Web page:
“I remember one morning when I discovered a cocoon in the bark of a tree, just as a butterfly was making a hole in its case and preparing to come out. I waited a while, but it was too long in appearing and I was impatient. I bent over it and breathed on it. I pulled the case back with my fingers, encouraging it to open. The miracle began to happen before my eyes, faster than life. The case opened, the butterfly started crawling out and I shall never forget my horror when I saw how its wings were folded back and crumpled; the wretched butterfly tried with its whole trembling body to unfold them. Bending over it, I tried to help pull its wings into shape.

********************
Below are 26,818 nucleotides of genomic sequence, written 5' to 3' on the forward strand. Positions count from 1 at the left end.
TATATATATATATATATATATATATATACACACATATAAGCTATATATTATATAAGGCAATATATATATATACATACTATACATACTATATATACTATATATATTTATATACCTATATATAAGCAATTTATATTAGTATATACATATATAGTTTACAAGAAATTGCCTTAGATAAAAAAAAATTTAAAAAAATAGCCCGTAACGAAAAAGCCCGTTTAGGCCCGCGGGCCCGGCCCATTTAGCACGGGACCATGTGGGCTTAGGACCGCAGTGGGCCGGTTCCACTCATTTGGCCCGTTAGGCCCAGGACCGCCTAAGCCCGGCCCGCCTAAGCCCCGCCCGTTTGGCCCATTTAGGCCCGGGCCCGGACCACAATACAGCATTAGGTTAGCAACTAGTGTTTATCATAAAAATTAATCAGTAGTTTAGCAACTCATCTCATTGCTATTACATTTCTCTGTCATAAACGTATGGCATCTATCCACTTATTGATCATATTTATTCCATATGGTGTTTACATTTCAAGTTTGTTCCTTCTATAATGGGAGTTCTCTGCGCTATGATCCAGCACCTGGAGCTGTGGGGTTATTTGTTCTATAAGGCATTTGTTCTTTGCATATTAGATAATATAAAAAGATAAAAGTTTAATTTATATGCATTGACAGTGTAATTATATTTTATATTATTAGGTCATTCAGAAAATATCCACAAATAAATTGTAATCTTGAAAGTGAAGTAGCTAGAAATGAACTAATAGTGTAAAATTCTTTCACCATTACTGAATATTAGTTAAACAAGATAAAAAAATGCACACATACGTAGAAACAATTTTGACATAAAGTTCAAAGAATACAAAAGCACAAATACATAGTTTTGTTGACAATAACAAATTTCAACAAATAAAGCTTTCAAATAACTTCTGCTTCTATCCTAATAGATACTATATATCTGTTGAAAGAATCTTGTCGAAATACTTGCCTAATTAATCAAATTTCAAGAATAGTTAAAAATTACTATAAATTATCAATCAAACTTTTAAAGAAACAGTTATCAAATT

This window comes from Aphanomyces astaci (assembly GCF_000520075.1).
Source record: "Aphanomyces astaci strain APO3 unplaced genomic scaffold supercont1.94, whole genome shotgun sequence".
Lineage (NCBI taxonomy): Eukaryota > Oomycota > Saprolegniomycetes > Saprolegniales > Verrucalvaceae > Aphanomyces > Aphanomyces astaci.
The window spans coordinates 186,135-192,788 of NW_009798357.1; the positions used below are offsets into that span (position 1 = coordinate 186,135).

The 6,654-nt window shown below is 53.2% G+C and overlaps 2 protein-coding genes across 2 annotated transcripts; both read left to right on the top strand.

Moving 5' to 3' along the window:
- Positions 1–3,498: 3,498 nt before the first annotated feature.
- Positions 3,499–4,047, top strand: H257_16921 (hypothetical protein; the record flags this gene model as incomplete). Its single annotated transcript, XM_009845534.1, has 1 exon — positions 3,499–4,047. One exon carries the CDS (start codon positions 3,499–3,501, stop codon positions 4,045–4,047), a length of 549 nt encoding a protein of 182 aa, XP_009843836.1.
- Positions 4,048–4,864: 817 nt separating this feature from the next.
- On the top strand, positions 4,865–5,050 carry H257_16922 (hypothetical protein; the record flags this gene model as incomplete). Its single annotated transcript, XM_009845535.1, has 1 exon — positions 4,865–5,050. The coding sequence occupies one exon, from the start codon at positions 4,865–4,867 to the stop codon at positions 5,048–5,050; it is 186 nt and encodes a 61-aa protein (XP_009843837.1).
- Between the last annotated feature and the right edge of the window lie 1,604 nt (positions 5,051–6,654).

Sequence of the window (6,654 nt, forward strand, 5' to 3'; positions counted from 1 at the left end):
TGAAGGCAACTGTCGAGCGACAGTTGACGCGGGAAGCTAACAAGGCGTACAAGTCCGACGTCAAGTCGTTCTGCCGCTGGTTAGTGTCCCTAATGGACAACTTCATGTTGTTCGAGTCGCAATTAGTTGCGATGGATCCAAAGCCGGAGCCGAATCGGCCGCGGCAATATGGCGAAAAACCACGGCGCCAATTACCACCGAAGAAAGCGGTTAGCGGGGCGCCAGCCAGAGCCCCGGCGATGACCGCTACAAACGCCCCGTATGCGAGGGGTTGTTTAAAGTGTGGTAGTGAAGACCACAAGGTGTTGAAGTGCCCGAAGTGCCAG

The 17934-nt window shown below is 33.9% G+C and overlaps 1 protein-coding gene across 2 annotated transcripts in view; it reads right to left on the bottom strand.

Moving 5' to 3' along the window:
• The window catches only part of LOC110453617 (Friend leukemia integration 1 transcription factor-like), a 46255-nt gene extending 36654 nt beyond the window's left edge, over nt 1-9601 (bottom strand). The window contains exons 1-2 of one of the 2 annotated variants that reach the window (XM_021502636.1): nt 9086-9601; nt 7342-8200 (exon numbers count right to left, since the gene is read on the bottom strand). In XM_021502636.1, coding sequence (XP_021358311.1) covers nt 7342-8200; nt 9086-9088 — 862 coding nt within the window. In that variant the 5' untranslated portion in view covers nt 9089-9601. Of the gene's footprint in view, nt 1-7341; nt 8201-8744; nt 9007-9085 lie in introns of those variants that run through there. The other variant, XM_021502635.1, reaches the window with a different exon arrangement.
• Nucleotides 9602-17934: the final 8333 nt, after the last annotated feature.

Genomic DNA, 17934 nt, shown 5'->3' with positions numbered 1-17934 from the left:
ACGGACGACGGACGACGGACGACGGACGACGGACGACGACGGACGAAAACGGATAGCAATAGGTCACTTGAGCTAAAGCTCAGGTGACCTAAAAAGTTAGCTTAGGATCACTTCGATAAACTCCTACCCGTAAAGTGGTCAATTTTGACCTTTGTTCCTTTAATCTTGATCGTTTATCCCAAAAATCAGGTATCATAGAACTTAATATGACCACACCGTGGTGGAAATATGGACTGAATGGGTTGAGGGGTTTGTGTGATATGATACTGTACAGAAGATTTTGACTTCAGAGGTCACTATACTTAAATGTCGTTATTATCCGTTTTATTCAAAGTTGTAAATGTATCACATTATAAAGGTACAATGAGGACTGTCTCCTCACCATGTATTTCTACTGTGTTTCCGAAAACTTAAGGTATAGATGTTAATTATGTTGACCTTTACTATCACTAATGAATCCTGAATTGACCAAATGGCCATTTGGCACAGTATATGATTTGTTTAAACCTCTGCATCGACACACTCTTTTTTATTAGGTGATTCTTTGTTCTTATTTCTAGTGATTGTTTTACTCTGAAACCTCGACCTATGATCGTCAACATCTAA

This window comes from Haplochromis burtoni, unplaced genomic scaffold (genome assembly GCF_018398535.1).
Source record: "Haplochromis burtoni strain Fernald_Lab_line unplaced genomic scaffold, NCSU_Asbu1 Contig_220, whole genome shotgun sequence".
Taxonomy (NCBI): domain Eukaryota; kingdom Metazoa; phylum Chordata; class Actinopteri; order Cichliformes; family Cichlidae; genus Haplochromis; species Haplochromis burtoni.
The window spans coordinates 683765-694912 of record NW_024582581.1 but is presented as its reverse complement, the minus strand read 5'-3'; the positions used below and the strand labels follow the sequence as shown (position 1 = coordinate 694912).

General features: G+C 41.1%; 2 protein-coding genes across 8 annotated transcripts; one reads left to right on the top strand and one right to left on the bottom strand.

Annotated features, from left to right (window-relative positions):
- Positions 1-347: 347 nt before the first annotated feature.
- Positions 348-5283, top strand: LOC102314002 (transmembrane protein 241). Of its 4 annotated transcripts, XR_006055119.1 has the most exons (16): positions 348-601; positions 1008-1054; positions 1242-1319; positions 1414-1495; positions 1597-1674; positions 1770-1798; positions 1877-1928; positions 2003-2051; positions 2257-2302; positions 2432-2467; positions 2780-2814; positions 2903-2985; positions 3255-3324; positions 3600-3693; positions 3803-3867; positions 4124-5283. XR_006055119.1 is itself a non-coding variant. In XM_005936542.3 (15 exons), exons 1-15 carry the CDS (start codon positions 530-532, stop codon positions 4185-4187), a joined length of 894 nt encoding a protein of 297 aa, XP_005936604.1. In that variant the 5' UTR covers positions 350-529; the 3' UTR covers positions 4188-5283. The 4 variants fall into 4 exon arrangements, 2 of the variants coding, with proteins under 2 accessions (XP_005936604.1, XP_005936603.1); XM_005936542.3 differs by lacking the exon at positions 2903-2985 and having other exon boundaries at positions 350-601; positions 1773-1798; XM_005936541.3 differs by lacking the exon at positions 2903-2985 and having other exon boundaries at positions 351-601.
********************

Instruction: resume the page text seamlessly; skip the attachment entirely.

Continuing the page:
The butterfly needed to be hatched out patiently and the unfolding of the wings needed to be a gradual process, warmed by the sun and time. Now it was too late. My breath, my hands had forced the butterfly to appear, all crumpled, before its time. It struggled desperately and died in the palm of my hand. That little butterfly is the greatest weight I have on my conscience. For today I realize that it is a mortal sin to violate the great laws of nature. We must not hurry. We must be patient. With confidence we must obey the eternal rhythm and unfolding of life.
Zorba the Greek by Kazantzakis